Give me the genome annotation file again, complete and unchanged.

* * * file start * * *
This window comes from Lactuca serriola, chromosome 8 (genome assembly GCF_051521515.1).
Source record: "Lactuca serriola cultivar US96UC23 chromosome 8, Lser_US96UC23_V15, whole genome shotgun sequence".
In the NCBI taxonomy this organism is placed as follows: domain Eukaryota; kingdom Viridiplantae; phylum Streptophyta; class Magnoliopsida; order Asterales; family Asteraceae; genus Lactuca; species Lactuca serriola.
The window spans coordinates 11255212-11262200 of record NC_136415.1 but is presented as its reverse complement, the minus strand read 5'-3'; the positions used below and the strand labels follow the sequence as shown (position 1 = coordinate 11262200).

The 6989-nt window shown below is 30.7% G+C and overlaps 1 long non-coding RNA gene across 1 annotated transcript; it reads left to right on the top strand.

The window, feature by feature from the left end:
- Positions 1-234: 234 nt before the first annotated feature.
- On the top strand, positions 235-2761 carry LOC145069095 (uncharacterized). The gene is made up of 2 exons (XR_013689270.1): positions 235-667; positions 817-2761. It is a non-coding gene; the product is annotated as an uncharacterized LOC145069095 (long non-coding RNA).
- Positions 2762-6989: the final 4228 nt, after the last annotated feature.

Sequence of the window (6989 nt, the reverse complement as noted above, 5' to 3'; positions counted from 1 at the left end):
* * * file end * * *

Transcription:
This window comes from Lactuca serriola, chromosome 8 (genome assembly GCF_051521515.1).
Source record: "Lactuca serriola cultivar US96UC23 chromosome 8, Lser_US96UC23_V15, whole genome shotgun sequence".
In the NCBI taxonomy this organism is placed as follows: domain Eukaryota; kingdom Viridiplantae; phylum Streptophyta; class Magnoliopsida; order Asterales; family Asteraceae; genus Lactuca; species Lactuca serriola.
The window spans coordinates 11255212-11262200 of record NC_136415.1 but is presented as its reverse complement, the minus strand read 5'-3'; the positions used below and the strand labels follow the sequence as shown (position 1 = coordinate 11262200).

The 6989-nt window shown below is 30.7% G+C and overlaps 1 long non-coding RNA gene across 1 annotated transcript; it reads left to right on the top strand.

The window, feature by feature from the left end:
- Positions 1-234: 234 nt before the first annotated feature.
- On the top strand, positions 235-2761 carry LOC145069095 (uncharacterized). The gene is made up of 2 exons (XR_013689270.1): positions 235-667; positions 817-2761. It is a non-coding gene; the product is annotated as an uncharacterized LOC145069095 (long non-coding RNA).
- Positions 2762-6989: the final 4228 nt, after the last annotated feature.

Sequence of the window (6989 nt, the reverse complement as noted above, 5' to 3'; positions counted from 1 at the left end):